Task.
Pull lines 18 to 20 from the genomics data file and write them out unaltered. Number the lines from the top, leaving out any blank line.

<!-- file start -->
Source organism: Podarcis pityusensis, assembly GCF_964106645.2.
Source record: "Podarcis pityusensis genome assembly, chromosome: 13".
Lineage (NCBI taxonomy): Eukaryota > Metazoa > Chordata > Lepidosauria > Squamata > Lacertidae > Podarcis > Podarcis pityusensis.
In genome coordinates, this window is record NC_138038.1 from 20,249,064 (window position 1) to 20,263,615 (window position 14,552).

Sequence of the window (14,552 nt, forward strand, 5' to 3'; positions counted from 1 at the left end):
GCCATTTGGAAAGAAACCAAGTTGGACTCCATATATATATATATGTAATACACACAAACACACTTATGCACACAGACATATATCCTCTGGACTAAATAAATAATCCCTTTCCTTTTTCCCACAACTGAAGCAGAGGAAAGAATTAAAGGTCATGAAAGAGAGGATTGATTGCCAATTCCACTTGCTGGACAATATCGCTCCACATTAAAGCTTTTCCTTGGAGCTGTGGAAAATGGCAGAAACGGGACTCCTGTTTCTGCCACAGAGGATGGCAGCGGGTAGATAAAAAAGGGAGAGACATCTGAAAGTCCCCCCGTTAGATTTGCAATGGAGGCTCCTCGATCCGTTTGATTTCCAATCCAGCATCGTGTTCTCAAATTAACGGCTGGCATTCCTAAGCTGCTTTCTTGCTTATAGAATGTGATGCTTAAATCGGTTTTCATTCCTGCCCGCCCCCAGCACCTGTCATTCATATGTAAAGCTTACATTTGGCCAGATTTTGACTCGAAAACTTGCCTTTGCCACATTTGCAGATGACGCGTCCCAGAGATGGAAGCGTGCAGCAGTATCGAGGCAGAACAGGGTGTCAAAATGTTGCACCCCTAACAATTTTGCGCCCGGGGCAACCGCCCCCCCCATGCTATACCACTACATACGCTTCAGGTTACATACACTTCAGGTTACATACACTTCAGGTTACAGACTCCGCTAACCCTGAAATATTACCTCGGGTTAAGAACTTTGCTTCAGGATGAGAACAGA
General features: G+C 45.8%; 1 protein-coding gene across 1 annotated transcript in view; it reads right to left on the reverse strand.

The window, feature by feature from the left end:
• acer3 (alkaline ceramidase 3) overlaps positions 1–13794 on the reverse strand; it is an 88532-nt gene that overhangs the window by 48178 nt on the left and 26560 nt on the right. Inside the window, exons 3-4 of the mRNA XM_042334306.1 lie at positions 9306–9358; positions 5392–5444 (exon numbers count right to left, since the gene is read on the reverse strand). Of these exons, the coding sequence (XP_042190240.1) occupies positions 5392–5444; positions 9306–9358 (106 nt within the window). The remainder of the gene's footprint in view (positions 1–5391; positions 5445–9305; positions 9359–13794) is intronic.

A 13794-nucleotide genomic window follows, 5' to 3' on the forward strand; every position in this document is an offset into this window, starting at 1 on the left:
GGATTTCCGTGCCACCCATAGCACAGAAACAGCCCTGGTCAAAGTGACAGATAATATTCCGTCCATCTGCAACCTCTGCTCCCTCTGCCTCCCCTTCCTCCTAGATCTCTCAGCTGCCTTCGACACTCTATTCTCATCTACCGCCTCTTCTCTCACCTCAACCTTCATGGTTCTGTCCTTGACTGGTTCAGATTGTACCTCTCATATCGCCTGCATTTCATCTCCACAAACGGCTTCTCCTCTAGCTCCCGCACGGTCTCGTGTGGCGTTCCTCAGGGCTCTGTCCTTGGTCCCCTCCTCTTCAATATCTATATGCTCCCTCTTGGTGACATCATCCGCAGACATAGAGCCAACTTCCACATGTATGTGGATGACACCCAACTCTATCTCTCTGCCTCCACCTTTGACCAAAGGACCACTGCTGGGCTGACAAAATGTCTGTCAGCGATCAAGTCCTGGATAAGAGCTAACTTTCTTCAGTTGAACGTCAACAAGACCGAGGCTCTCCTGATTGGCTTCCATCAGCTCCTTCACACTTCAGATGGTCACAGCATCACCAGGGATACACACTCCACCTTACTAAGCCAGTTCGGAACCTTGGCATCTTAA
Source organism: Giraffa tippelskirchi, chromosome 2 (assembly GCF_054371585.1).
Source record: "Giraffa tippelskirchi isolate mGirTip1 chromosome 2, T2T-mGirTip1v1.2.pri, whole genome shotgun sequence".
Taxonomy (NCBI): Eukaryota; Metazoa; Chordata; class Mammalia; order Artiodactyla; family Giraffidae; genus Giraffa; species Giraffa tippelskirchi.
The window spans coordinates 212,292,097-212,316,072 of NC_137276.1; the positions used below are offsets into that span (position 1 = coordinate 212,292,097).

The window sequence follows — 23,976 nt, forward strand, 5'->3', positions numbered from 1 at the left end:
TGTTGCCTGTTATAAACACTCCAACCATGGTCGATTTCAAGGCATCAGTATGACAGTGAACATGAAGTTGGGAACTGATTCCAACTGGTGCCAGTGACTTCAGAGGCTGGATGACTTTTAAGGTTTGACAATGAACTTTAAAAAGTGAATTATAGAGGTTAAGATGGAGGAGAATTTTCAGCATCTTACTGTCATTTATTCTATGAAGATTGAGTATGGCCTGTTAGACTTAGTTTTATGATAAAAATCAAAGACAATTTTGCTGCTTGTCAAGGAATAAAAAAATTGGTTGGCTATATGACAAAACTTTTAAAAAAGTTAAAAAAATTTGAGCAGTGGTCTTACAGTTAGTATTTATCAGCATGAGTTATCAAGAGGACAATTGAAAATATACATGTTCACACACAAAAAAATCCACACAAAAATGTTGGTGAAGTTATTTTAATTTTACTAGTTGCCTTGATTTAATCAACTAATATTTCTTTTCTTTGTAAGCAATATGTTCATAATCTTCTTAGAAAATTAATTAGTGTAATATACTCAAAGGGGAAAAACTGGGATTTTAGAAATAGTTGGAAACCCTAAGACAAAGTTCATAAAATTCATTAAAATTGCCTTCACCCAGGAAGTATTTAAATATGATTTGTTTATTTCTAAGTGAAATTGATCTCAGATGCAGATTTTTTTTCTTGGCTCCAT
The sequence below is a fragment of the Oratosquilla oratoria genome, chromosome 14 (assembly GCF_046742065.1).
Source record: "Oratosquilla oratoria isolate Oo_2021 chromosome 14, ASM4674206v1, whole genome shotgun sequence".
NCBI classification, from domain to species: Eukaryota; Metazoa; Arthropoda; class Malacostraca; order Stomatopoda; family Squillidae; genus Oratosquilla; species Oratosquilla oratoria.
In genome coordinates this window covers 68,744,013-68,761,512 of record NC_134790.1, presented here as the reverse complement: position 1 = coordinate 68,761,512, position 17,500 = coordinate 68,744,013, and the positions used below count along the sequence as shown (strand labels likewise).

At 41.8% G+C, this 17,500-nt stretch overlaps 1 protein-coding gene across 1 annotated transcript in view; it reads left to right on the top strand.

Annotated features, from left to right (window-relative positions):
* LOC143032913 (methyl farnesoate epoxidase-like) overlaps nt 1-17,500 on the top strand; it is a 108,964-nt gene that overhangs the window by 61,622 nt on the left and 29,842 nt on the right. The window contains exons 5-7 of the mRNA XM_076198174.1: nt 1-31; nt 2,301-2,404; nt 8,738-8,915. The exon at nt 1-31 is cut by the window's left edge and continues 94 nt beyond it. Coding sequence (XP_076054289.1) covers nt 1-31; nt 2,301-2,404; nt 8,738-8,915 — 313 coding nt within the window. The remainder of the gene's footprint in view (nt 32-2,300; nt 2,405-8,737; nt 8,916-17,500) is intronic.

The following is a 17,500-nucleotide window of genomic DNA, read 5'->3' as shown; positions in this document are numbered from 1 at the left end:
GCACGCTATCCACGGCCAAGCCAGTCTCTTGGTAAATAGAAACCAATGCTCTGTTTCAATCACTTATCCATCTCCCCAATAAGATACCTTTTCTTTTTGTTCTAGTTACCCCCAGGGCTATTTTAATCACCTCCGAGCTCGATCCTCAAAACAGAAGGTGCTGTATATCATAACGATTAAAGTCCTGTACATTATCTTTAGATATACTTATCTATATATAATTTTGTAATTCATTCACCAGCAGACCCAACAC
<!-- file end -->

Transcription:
The sequence below is a fragment of the Oratosquilla oratoria genome, chromosome 14 (assembly GCF_046742065.1).
Source record: "Oratosquilla oratoria isolate Oo_2021 chromosome 14, ASM4674206v1, whole genome shotgun sequence".
NCBI classification, from domain to species: Eukaryota; Metazoa; Arthropoda; class Malacostraca; order Stomatopoda; family Squillidae; genus Oratosquilla; species Oratosquilla oratoria.